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Pork Tenderloin with Apples and Cranberries

Serves: Makes 4 to 6 servings


  • 2 (12 – to 16- ounce) pork tenderloins, trimmed
  • 2 teaspoons dried herbes de Provence
  • Salt and pepper
  • 2 tablespoons vegetable oil
  • 1 tablespoon all-purpose flour
  • 1 cup apple cider
  • 1-½ pounds Granny Smith apples, peeled, cored and quartered
  • ½ cup dried cranberries
  • 1 tablespoon packed brown sugar
  • 1 tablespoon unsalted butter


Cooking lean, thin pork tenderloins in a pressure cooker is tricky since they can overcook so quickly. After several tests, we found that even one minute of pressurized cooking followed by a 15-minute natural release turned out tenderloins that were overcooked.

Switching to quick release gave us slightly better control over the meat’s doneness, but the dramatic change in pressure at the time of the release caused the meat to turn tough. In the end, we discovered perfectly cooked, juicy pork tenderloins required removing the pot from the heat as soon as high pressure was reached, then allowing the pressure to release naturally for 15 minutes.

Pork and fruit are a natural, classic combination so we included a mix of apples and cranberries in the pot. Seasoning the pork with some herbes de Provence ensured there was a savory flavor to balance the sweetness of the fruit. We cut the apples into quarters to allow them to cook to the proper doneness in the same time as the pork, and it also kept the prep easy. Apple cider, brown sugar and a tablespoon of butter to finish, created the perfect accompanying sauce.

  • Total Time: About 45 minutes, less than 1 minute under pressure
  • Pressure Level: High
  • Release: Natural

Build flavor: Pat pork dry with paper towels and season with herbes de Provence, salt and pepper. Heat 1 tablespoon oil in pressure-cooker pot over medium-high heat until just smoking. Brown tenderloins on all sides, 6 to 8 minutes; transfer to plate.

Add flour and remaining 1 tablespoon oil to now-empty pot and cook over medium heat for 1 minute. Whisk in apple cider, smoothing out any lumps. Stir in apples, cranberries and sugar. Using wooden spoon, scrape up all browned bits stuck on bottom of pot. Nestle tenderloins with any accumulated juices into pot.

High pressure then naturally release pressure: Lock pressure cooker lid in place and bring to high pressure over medium-high heat. As soon pot reaches high pressure, remove pot from heat and allow pressure to release naturally for 15 minutes. Quick release any remaining pressure, then carefully remove lid, allowing steam to escape away from you.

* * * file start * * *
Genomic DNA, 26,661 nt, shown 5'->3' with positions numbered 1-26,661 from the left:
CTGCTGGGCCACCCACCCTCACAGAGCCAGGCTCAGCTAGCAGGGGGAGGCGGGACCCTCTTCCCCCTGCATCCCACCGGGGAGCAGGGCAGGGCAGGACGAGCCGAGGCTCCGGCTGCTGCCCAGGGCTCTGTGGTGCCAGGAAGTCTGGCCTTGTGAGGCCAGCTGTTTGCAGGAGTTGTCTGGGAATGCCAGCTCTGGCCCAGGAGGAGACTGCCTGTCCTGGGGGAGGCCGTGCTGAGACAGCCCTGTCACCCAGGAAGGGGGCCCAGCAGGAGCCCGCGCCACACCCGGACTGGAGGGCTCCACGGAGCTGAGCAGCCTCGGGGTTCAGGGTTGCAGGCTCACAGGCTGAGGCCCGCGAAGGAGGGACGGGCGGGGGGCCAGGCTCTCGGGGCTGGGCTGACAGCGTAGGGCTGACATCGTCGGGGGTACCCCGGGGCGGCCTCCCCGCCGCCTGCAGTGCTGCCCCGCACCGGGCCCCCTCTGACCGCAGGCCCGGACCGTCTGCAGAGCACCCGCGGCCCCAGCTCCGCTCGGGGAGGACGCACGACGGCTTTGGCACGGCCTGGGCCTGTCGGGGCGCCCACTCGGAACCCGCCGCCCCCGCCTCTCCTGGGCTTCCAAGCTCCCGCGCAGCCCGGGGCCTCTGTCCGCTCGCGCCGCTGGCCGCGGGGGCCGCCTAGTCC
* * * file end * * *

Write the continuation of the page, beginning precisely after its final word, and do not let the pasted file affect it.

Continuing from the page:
Before serving: Transfer tenderloins to carving board, tent loosely with aluminum foil, and let rest while finishing sauce. This will help redistribute the meat’s juices. Next, bring apple mixture to gentle simmer, stir in butter and season with salt and pepper to taste. Slice pork and serve with apple mixture.


How do I know the tenderloin is cooked through?: We’ve never encountered underdone pork when preparing this recipe, but the center of the tenderloin should register 140 to 145°F before resting. If it is underdone, simmer it gently in the sauce over medium-low heat until it registers 140 to 145 degrees, adding water if the sauce becomes too thick.

Can I use other types of apples?: Yes, but the flavor of the sauce and the texture of the cooked apples will vary depending on the apples you choose. Apples that turn very soft when cooked, such as Red Delicious and McIntosh, may turn into applesauce.

Do I need to alter the recipe for a 6-quart electric pressure cooker? Yes, bring the pot to low pressure (not high), then immediately turn the cooker off and let the pressure release naturally for 15 minutes; do not let the cooker switch to the warm setting. Use the browning (not the simmer) setting to simmer the apple mixture.

Tips: The only prep the tenderloin requires before cooking is to remove the sinewy silverskin, which turns unpleasantly chewy once cooked. To remove it, slip a boning knife underneath the silverskin, angle the blade slightly upward, and use gentle back-and-forth motion to remove it from the tenderloin.

Since this cut of meat is so small and lean, it doesn’t cook for even a minute but we still add a full cup of liquid to the pot for cooking. The apple cider ensures the meat stays juicy and is infused with flavor. It also forms the foundation for the sauce.

Recipe developed for Fagor, by America’s TEST KITCHEN

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